Smuggling & Smugglers in Sussex - online book

An Account of a notorious Smuggling gang in the early 18th Century

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188                             SUSSEX SMUGGLERS.
Race. I don't know ; I am sure he was with us, and had his share of tea when we divided it at Brooke.
William Steel was called, and appearing, was sworn.
William Steel. When I came home, I was told the goods were taken by Captain Johnson. The first time we met, I cannot say any of the prisoners were there. When we met in Charlton Forest at the Center-tree, I believe Richard Perrin was there ; there were a great many of us there ; this was some time in October ; we met to conclude about getting this tea out of Poole custom-house. We came to some conclusion there; from thence we came to Rowland's Castle on a Sunday in the afternoon; there were about twenty of us ; I think Thomas Lilliwhite was there.
Q. Were there any of your company armed ?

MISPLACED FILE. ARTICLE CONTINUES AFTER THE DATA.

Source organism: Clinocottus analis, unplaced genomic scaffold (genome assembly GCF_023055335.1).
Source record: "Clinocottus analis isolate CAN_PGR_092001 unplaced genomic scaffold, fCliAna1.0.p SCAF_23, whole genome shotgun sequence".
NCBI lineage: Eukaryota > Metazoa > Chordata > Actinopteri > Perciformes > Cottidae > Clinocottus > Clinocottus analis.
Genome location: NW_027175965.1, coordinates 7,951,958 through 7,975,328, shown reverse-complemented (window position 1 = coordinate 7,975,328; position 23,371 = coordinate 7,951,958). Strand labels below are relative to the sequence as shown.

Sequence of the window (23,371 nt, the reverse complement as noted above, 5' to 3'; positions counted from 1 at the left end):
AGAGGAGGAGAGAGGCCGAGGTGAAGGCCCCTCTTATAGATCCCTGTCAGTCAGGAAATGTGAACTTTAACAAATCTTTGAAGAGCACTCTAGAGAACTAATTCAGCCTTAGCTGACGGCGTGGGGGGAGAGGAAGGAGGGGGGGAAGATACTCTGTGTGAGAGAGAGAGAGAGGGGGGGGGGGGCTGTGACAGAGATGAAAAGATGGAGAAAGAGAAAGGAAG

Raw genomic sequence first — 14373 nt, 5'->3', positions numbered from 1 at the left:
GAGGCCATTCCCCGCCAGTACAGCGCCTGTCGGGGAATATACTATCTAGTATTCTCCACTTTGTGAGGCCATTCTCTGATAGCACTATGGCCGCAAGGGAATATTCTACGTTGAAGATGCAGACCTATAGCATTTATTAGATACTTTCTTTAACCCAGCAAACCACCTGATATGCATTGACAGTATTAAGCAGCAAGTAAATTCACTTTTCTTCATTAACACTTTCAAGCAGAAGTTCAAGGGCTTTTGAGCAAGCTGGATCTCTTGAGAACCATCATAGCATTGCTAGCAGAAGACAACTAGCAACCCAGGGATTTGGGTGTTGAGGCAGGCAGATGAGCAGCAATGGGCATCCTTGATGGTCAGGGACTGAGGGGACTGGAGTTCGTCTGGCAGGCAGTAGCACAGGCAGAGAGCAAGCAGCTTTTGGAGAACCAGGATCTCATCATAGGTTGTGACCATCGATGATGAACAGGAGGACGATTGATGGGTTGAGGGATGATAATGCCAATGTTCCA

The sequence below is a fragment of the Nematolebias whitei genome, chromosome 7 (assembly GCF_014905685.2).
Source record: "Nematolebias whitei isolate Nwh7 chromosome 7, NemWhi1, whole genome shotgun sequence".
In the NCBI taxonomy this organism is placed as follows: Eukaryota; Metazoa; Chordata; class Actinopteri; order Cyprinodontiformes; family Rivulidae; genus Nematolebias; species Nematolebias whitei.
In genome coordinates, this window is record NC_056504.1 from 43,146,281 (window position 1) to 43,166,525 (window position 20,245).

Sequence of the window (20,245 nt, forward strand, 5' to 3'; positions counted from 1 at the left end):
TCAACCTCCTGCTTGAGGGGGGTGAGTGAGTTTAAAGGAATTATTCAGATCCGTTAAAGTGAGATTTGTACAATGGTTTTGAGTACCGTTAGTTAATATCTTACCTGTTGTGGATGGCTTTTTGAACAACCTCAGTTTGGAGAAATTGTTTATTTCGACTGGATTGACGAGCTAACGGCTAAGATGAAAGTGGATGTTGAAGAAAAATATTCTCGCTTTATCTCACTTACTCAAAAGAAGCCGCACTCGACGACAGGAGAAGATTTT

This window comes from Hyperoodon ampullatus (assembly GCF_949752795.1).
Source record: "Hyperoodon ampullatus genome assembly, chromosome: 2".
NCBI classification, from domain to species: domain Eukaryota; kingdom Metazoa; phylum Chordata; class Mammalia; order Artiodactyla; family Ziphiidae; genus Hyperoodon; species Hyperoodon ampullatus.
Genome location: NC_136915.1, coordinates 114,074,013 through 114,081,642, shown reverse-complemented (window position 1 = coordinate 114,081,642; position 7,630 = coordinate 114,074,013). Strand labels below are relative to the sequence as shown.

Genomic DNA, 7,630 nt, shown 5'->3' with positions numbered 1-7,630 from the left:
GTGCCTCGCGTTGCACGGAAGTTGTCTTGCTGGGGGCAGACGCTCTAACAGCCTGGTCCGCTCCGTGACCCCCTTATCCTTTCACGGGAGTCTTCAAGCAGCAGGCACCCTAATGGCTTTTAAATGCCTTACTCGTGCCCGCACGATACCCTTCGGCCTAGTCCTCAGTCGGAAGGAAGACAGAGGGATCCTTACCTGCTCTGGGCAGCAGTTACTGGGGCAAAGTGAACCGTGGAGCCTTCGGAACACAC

Steel. I cannot say there were any arms there on the Sunday. On the Monday, in the afternoon, some time before sunset, when we set out, every man was armed.
Q. How came they by their firearms ?
Steel. They had them from their own houses, as far as I know. I do not remember one man without: some had pistols, some blunderbusses; all the Hawkhurst men had long arms slung round their shoulders, and Fairall, alias Shepherd, had a hanger. We went from Rowland's Castle, and when we came to the Forest of Bere we were joined by the Hawkhurst gang; this was on a Monday night. The prisoners Kingsmill and Fairall were part of the Hawkhurst gang that joined us, and had with them a little horse which brought their arms and would follow a grey horse one of them rode on; there were about seven of them. We went from Dean to Lindhurst, and when we set out from thence to Poole we were all armed ; we all looked at our firearms to see if they were primed.
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